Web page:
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  • Writer's pictureSuriya Krishna

Why do women's perspectives matter in AI governance?

Artificial intelligence has transformed the emerging technologies space, creating revolutionizing impact in all spheres of life. Can gender-sensitive policies be introduced in the domain of artificial intelligence?





Participation and engagement of different voices are necessary when novel technologies are adopted for solving societal problems. Lack of proper representation is the reason behind the skewed nature of the landscapes and systems we see today. As Artificial Intelligence is gaining momentum as a tool for economic and digital transformation, we need to be cautious about the possibility of processes being locked according to the views of one side. AI has potential, but how it is governed shapes the impacts it has on society. However, the policy and ethics institutions influencing the AI field suffer from a lack of diversity, especially in terms of gender. Women remain starkly underrepresented in prominent AI policy organizations, meaning female perspectives are often overlooked. This omission can lead to biased, unethical AI that amplifies gender discrimination. Greater inclusion of women and their viewpoints in AI governance is crucial to create policies that consider all members of society. 


Contextualizing the problem


According to a study by the World Economic Forum in 2021, the analytics and related AI positions have only 26% women participation. Now, after Sam Altman’s rehiring, the newly elected director board of OpenAI is dominated by men. What this news implies is that the historical biases that existed in the tech industry are being carried over into leadership roles. This scenario is not ideal as AI is spreading with boundless energy across the globe. There is also a growing demand for AI/ML-oriented skills recently, but women as a talent pool remained an unexplored idea. A possible solution for this is effective policies addressing the needs of markets and society. But the reality is that the AI policymaking space also has a very low female engagement. The reasons are obvious and visible, but remain unaddressed.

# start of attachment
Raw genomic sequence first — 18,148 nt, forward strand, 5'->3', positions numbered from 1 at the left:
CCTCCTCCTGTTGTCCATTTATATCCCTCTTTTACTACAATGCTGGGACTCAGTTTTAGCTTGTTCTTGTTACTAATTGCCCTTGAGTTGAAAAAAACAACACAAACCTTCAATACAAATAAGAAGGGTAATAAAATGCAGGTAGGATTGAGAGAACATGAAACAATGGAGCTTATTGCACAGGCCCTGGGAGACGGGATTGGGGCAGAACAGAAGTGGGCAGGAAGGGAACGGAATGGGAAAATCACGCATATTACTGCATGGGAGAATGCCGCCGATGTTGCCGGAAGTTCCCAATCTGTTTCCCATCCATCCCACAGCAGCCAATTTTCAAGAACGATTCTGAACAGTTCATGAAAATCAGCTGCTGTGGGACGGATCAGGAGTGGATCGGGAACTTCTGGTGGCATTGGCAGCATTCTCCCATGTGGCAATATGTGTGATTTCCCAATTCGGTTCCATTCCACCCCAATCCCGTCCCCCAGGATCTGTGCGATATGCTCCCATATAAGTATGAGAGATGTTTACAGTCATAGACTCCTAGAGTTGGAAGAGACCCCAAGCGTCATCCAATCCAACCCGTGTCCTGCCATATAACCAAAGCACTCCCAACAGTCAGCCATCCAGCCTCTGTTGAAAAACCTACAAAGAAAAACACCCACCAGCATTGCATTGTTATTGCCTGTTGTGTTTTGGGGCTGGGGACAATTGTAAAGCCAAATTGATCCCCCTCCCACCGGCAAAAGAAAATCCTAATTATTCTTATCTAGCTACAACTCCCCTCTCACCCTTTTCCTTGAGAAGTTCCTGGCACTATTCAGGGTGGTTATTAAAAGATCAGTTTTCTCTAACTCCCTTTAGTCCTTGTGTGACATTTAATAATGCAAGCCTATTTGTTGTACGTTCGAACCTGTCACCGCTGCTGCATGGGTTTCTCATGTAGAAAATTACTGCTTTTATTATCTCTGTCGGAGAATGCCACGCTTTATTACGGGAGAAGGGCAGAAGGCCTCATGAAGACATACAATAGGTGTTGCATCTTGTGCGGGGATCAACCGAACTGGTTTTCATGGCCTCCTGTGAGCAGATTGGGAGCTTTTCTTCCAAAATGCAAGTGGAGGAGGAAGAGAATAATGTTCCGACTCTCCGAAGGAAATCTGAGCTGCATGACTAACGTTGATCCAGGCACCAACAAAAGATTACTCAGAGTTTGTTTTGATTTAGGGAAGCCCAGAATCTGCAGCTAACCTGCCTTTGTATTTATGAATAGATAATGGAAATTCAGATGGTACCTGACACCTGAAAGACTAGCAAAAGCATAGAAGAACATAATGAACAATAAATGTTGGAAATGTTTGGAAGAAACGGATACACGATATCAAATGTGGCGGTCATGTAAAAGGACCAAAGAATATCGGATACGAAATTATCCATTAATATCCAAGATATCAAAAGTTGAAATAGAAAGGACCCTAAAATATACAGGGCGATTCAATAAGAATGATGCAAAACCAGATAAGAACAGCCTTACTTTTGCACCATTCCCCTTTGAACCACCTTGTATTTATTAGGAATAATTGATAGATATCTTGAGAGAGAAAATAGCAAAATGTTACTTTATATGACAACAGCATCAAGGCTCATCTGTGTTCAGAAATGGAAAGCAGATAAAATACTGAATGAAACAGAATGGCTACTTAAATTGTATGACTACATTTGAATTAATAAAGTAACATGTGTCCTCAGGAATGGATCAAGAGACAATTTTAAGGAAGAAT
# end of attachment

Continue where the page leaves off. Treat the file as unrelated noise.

The first reason is education. There are fewer women studying and working in STEM fields relevant to AI development, like computer science, engineering, and mathematics. This has been an ongoing discussion for so many years and proposed as a reason for various gender-related problems in various fields. But the gap is not getting filled as it should be. It is evident from the mere 4% increase in women doing PhDs in AI and CS in North America in a ten-year interval (2010-19)(Women in AI, 2019). The underrepresentation of women in AI begins early, as social stereotypes and lack of exposure dissuade girls from pursuing STEM education necessary for AI careers.


Also, women in STEM education face isolation as minorities and lack guidance on pathways into the ambiguous AI field. All of these will cause low growth in the talent pipeline which leads to fewer women in AI research and development, which in turn will influence the percentage of AI governance participation.

AI policymaking requires expertise not just in technology but also laws, ethics, and policy. If fewer women enter tech fields, a smaller pool of women experts exists to move into policy roles later. 


Then, the age-old story of biases in opportunities. Most women lack recruitment, internships, and career guidance in AI while students, hence missing key chances to enter the field. Then the implicit biases in AI recruiting and overemphasis on engineering/technological terms limit women's entry, as many lack awareness of alternative AI career paths. These unconscious (or conscious) gender biases may lead to fewer women being recruited, hired, or promoted into AI policymaking roles. In addition, implicit biases cause women to face extra pressure in work settings. According to a Deloitte report on ‘Women in AI’, females have to continuously prove that they have enough experience to work on a specific task while the expertise of a male colleague is not questioned. This creates a less welcoming environment for women in the tech industry, which can also be the case for leadership and policymaking roles. They also lack visible female role models and face bias when they don't fit the male archetype of leadership. There are reports of high levels of gender discrimination, lack of recognition, and poor management from the women employed in the field of AI. In a Deloitte survey, it was revealed that over half of women leave AI jobs due to this treatment, contributing to high attrition of women in the field. There are also workplace obstacles like lack of flexible schedules, parental leave, and support for caregivers which may disproportionately affect women's ability to advance in this space.